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Your personal brand and learning to dance

Well, it’s the New Year and why not take some dance lessons like my friends Tony and Rosa. They will be gliding across that dance floor in no time, intent on doing an activity together that’s healthy and pleasurable. You might be wondering, how that connects with your job search and career. Well, it does, even Lou Adler, career guru, thinks so.

Learning to dance
Mario Tama/Getty Images

Think about dancing, it’s a social activity that requires you to follow a number of steps. You want to get them right, but you also want to enjoy the music and let it carry you through the physical execution. It is very much like a job search and interviewing process. First you need to get someone to notice you. That means getting out there and networking. Answering online ads is not going to get you a turn around the dance floor. Then there’s presentation. I know someone who’s bright, eager, and very skilled. Yet every time I see her she is dressed inappropriately for the occasion. I only see her at business events, so I cannot speak to the rest of her wardrobe, but for business events, a dark suit with a splash of color in a layer or an accessory is acceptable, unless you’re interviewing in a highly creative field. This rule goes for men and women. It’s important to convey reliability, sound judgment, trust. Hair color, style and accessories should also be business-like. This is not the time to wear the biker jacket or the extreme hairdo.

Strategize your approach. Too many people focus on the immediate job, salary, location, title. You need to consider the bigger picture. Some industries are filled with vice presidents, but it doesn’t mean that they all make decisions. When you focus on these details, you lose track of the core of the role you’re looking at. Think about the job and its impact on the company. Consider what you might learn and how that can be useful in the future. Did you listen to what Mary Barra, the new CEO at GM had to say about the jobs she held along the way? She always concentrated on what had to get done and did it to the best of her ability, not thinking of the next step in her career. She has been quietly changing GM for years.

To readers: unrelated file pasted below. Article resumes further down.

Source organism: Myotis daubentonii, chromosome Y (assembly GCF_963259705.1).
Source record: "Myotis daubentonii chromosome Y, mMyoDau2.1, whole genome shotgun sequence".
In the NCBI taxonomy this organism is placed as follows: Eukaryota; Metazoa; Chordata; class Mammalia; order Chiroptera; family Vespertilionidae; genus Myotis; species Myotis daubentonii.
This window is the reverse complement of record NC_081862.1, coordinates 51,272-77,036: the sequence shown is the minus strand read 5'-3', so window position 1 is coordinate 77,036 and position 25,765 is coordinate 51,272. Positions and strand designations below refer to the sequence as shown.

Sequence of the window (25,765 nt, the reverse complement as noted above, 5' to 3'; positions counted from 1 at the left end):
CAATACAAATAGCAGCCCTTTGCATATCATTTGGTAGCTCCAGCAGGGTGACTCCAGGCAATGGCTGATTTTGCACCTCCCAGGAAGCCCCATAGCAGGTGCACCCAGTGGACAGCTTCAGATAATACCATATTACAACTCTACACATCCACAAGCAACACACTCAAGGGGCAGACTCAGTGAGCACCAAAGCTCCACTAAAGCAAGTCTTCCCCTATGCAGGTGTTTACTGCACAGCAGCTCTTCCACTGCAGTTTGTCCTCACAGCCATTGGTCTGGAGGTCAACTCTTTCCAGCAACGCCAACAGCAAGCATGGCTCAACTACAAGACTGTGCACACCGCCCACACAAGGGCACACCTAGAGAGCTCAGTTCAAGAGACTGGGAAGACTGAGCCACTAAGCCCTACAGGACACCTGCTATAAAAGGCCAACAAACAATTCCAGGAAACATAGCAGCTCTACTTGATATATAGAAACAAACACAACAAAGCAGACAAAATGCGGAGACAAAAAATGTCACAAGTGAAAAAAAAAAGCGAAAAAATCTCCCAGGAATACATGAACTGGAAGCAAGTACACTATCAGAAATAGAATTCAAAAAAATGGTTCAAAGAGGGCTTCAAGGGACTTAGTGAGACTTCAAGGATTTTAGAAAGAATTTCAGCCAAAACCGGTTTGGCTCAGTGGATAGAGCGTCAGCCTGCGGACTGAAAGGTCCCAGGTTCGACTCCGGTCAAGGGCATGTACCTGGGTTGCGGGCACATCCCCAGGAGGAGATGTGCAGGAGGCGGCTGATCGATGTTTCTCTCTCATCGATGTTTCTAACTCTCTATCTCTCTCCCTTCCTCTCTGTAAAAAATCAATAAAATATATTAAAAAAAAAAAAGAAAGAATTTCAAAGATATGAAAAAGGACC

Make sure you interact with your dance partner, the interviewer. Steps can’t be taken alone. Ascertain the potential objections they might have and counter with in depth descriptions of what you accomplished that are believable and compelling. This requires you to put your whole heart into the process, just like when you’re really dancing with the music, the melody and the physical exertion taking you to another place.

You may need to take the lead in the interview dance. While in there, ask a question that showcases one of your top skills. “Will good follow up skills be necessary in this job?” Then you give a stellar example of how your following up saved a project. Of course you should have rehearsed this approach with a friend or colleague beforehand. You want to make sure that your delivery is natural, relaxed, and believable. Practice makes perfect, in dancing and interviewing. The old rule of thumb was 5-7 interviews before you have the interview that wins you the job. Asking questions about the job itself, why it is available, the challenges or even difficulties gets the interviewer to relax and offer up information that you need to take the interview to the next step. We’re hoping that next step might just yield a full dance card. Shall we dance?

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